2016 German Grand Prix Recap: Radio Up, Rosberg Down
Last week, for the third time this season, I moaned about the radio ban that prevented drivers from communicating with their race engineers when they cars had a problem—such as when Jenson Button lost hydraulic pressure that made his brake pedal get stuck and he received a penalty when his engineer told him how to fix it.
It seems the FIA has finally listened to the fans, however, as the radio ban has been lifted. Like in the old days (and by that I mean any time before the end of 2014), drivers and engineers can now finally say whatever they like to each other—and it made the race more interesting.
It was also nice to see the German Grand Prix back on the calendar after Bernie Ecclestone essentially bullied it out of the calendar last year with his exorbitant fees.
There were two main storylines to follow this weekend: would it be Lewis Hamilton or Nico Rosberg leading the championship heading into the mid-season summer break? And would Ferrari manage to keep Red Bull at bay, for now?
It didn’t take long to see which way the answers were going.
Qualifying: Rosberg Overcomes the Odds
In addition, when the final qualifying session (Q3) came around, it was clear that Red Bull had the edge on Ferrari and unclear what was happening to Sebastian Vettel. After a strong 2015 season and a decent start to 2016, Vettel seems to be in a bit of a slump right now. He was once more outqualified by his teammate Kimi Räikkönen and couldn’t manage any better than sixth.
Meanwhile, Daniel Ricciardo’s Red Bull got quite close to the two Mercedes, though he must simply have been happy to beat Max Verstappen in qualifying for the seventh time this season. They haven’t shown it too much because they aren’t fighting for the championship but there’s a lot of pressure between the two teammates to outdo each other.
The highlight of qualifying was Rosberg, who had to abort his initial Q3 lap after an electronics glitch sent him back to the pits for a quick fix. That meant he only had one attempt at pole with extra fuel onboard, but he put in a stonking lap to start at the front of the grid and more importantly, ahead of Hamilton.
Unfortunately, that was about as good as the weekend got for him.
Race: Red Bull Causes Trouble
I was expecting to see Mercedes run away with it while Red Bull and Ferrari fought for scraps, but what we got instead was a Mercedes fight with Red Bull while Ferrari trailed behind. Rosberg had a poor start that saw him drop to fourth behind both Red Bull drivers and that’s when it was clear which direction the two main storylines I mentioned earlier were headed.
The only person who can challenge Hamilton for wins is Rosberg, and if Rosberg is stuck behind two fast Red Bulls, the British driver only has to cruise to the win. In fact, the race quickly went from bad to worse for Rosberg, who struggled to overtake Ricciardo and Verstappen until Mercedes pit him early to set up an undercut, which almost worked. It got him past Ricciardo and put him just behind Verstappen—close enough that he attempted to pass on the next straight.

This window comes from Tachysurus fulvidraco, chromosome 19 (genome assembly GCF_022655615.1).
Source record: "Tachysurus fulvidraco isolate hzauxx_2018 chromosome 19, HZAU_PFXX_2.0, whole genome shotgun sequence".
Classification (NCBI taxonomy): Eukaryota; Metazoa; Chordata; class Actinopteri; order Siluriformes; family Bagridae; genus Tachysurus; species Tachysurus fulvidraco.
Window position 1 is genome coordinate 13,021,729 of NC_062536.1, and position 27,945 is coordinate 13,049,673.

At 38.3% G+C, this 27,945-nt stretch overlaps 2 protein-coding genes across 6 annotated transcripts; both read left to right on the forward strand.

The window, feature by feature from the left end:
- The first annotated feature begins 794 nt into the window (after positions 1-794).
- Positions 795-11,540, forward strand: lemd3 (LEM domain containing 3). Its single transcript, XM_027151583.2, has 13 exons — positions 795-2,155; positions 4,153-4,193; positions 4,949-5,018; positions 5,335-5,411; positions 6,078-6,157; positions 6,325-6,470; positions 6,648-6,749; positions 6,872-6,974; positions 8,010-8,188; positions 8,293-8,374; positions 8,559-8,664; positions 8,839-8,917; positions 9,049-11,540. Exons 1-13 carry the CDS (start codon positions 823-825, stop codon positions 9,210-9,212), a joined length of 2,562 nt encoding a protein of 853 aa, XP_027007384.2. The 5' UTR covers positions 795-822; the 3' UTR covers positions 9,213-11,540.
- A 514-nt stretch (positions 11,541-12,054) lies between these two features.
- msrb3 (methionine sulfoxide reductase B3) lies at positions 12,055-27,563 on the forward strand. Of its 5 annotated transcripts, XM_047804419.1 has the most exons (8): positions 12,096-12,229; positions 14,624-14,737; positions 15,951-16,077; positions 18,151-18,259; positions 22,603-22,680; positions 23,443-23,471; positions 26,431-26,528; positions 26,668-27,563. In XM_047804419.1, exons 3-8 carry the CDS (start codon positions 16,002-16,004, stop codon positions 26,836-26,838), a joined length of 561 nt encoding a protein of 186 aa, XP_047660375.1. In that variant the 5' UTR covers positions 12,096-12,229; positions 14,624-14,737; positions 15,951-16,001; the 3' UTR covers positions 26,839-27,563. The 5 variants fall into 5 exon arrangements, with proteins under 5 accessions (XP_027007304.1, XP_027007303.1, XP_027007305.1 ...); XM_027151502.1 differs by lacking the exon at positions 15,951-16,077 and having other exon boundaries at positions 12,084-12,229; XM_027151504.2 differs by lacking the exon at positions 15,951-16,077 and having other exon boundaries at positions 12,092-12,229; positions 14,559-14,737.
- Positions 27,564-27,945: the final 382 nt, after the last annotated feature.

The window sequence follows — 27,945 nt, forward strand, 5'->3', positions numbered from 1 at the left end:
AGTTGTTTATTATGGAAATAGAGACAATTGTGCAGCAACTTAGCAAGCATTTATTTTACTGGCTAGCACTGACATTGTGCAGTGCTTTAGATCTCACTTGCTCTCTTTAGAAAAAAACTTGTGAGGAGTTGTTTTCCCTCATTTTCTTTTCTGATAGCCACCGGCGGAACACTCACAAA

Like he did against Räikkönen last week, Verstappen dangerously moved under braking to block Rosberg’s overtake, which made the latter take evasive action and go deeper in the corner than he would have otherwise. It made it look like he intentionally went deeper than necessary to force Verstappen to the edge of the track, as he did in Austria vs. Hamilton.
Rosberg got past and I thought it had been a brilliant piece of racing; until, that is, the stewards handed Rosberg a five-second penalty. As a racing fan, it was hard to swallow—isn’t the whole point to see these guys fight tooth-and-nail? Everyone on the pro-Hamilton Sky Sports paddock and several former and current drivers agreed the penalty was undeserved.
Nonetheless, it was done and the penalty ruined Rosberg’s race, who served it at his next pit stop (which was unusually long even accounting for the penalty) and found himself behind both Red Bulls once more. After that, he couldn’t improve and he scored a measly 12 points to Hamilton’s 25, giving the former a 19-point lead in the championship before the break.
It also meant that both Red Bull drivers finished on the podium while Ferrari’s Vettel and Räikkönen trailed in fifth and sixth, respectively, knocking the Scuderia down to third in the constructor’s championship for the first time this year. Someone is getting chewed out in Maranello as we speak, you can bet on it.
Kurt Verlin was born in France and lives in the United States. Throughout his life he was always told French was the language of romance, but it was English he fell in love with. He likes cats, music, cars, 30 Rock, Formula 1, and pretending to be a race car driver in simulators; but most of all, he just likes to write about it all. See more articles by Kurt.